New book shines light on the pornography industry's unchecked power
Posted April 26, 2016
The mindset behind pornography is changing. Once considered a distasteful taboo, 21st-centuray pornography has become a serious health concern for millions of Americans — both for adults and youths who can access it easily online.
In its recent cover story, Time magazine profiled the damage pornography can inflict on ideas about manhood, intimacy and relationships through the eyes of the first generation who grew up in the age of online porn and are now speaking out against it.
In her new book, “The Pornography Industry: What Everyone Needs to Know,” Cal State Long Beach professor of gender and sexuality studies Shira Tarrant delves into the complex nature of the porn industry — a massive online business designed to attract and keep users with virtually no accountability or oversight.
What did you learn about the porn industry that surprised you the most?
How hard it is to get the actual data on the industry itself. When it comes to political debate or laws up for consideration or religious perspectives on porn, there’s plenty of opinions and resources. But when it comes to how much traffic, what is the revenue, how are these companies structured, it’s really hard to pin down those numbers. That’s because if porn was still about magazines or tape rentals, you could keep track of it. But now the main people tracking this are the people who run these websites.
The other problem is that when it comes to porn and academics, people snicker and don’t want to fund the research about it and think it’s not important. But given that it’s global and how many people it employs, legal issues raised and health issues raised, sexism and racism, it’s stunning to me how little info there is. Considering how many people are potentially impacted, it doesn't seem to be a research priority.
Tell me why you wanted to write this book.
Porn is an important lightning rod for several issues and where they converge. It’s especially important to talk about and research because as subject matter, people push it aside and don’t consider it scholarly.
Here’s this media that everyone has quick access to and nobody wants to talk about, but it has implications for sexual consent, politics, sex education and also these sort of ideas that are important to us as a democracy like free speech and subjugation. All these things are embodied in porn.
A lot of people think that if they don’t watch porn, the industry doesn’t affect them. What do you say to that?
I don't think that's accurate at all. Even if you don't eat at McDonald's, it's still impacting a lot of people around you in ways you may not realize. I was in Denmark recently and they're very concerned about this epidemic of boys filming girls (doing sexual things) and putting them online so they can be shared.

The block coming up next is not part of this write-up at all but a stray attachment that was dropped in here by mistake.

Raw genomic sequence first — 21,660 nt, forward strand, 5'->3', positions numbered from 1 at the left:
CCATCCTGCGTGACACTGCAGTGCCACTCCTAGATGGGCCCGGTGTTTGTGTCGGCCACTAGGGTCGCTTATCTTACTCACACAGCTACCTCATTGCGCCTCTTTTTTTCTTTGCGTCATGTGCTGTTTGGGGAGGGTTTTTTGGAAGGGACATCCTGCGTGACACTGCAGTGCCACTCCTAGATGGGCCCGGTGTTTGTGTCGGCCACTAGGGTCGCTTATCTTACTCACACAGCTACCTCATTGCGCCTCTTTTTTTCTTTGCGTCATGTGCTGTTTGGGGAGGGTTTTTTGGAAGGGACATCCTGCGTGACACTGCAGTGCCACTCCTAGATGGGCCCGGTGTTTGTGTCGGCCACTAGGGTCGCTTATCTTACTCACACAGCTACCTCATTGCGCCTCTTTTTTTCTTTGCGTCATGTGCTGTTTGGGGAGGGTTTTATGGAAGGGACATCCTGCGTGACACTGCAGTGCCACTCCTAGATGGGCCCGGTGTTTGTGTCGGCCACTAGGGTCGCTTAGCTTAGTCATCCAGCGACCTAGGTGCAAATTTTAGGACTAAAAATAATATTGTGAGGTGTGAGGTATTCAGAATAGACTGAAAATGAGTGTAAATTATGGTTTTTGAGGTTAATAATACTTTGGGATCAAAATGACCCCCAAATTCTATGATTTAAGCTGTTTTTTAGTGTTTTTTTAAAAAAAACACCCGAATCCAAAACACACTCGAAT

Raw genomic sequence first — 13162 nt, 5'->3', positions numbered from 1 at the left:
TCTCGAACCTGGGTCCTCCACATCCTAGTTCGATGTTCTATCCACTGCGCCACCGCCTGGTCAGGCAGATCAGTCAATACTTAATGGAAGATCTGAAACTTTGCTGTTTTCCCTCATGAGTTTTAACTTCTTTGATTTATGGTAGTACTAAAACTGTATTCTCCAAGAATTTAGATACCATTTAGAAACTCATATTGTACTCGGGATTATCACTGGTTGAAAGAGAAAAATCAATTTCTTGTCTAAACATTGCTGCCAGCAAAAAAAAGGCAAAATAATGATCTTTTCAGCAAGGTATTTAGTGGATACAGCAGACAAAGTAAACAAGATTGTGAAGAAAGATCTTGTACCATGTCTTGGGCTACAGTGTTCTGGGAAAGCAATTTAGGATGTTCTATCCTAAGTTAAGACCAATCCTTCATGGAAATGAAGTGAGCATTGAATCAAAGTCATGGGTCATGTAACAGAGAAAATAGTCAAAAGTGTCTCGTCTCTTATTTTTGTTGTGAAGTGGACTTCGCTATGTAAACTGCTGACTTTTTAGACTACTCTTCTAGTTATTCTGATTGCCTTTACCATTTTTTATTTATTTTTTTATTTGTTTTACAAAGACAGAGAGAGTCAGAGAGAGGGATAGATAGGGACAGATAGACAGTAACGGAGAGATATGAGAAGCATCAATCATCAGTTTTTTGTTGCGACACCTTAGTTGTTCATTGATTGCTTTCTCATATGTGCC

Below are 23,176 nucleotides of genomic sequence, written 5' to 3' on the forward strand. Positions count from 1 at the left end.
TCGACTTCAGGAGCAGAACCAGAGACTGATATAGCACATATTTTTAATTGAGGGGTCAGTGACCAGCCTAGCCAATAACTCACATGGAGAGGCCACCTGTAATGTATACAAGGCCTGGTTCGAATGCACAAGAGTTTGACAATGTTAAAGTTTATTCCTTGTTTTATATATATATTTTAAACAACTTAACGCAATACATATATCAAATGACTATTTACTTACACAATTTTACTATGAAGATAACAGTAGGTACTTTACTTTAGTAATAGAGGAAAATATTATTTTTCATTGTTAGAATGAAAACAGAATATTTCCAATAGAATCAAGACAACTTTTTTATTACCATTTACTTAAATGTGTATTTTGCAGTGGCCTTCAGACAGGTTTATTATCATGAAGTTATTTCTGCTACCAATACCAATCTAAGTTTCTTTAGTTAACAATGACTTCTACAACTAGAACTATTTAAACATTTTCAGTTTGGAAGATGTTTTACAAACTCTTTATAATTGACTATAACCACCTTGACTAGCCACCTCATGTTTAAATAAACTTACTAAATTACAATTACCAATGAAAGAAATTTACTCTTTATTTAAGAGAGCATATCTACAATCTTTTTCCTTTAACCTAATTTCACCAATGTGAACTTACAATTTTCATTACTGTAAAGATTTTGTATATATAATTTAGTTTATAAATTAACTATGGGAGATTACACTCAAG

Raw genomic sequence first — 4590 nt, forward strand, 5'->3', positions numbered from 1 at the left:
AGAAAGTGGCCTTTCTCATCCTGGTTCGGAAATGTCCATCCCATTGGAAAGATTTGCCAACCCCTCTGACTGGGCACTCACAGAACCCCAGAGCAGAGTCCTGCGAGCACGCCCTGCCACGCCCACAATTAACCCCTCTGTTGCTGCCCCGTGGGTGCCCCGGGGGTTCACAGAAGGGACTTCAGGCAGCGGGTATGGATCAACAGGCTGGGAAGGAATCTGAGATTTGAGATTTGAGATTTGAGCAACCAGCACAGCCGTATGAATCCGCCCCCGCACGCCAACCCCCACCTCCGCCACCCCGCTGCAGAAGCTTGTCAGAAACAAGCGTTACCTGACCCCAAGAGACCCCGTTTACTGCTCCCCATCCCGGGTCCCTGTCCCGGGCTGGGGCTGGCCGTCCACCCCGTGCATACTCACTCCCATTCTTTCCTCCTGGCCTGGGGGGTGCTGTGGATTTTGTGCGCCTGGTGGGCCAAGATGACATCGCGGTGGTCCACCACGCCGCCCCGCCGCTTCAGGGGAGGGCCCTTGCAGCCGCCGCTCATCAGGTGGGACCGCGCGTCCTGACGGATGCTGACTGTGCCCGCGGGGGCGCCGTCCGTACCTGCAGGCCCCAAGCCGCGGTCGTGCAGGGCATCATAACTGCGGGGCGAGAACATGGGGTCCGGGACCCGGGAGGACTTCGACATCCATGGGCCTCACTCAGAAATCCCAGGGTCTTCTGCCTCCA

If someone down the street says I don’t watch the porn, so it’s not my problem, that’s not true when teens are getting confused about what’s consensual and what is bullying. This matters because we live in collective communities. If bullying is happening using sexuality and recordings, that becomes our collective concern. I’m not suggesting that porn is to blame, but porn is a big factor in our cultural landscape.
Why do you think it's important for the public to know about the business side of porn specifically?
There are aspects of the industry that are helpful for people to be aware of because it’s an industry and media genre just like any other. It helps us understand the pieces that make up the puzzle.
For instance, if we’re shopping on Amazon or eBay and we put in certain books we want and the website tells us you’d like this product, too, people aren’t surprised. But for some reason, when they’re going online to use porn, they forget they’re on a business site that’s based on algorithms and keyword searches that collect information on users — searches, time of day, geographic location. So people are in their own bubble thinking the interface is just about them and their own desire without realizing there’s a company feeding them their own desires back to them.
What do you want readers to take away from the book?
That it’s incredibly important to have more information and increasing conversation in our society about this issue without major reactions, but really smart, educated conversations about sexuality, consent and pornography. I’m hoping the book contributes to that in some way.
What do you think needs to change here?
In a perfect world, all businesses would have ethical business practices, porn included. But more research would help. We also need to have more education and cultural discussion about consent, pleasure, sexism and racism and if porn depicts these things realistically. In my experience, the first time many of my students talk about porn publicly is in my classroom. That's profound to me given how widespread porn is now. That, to me, speaks to the fact that there's a huge need for us to talk about this together.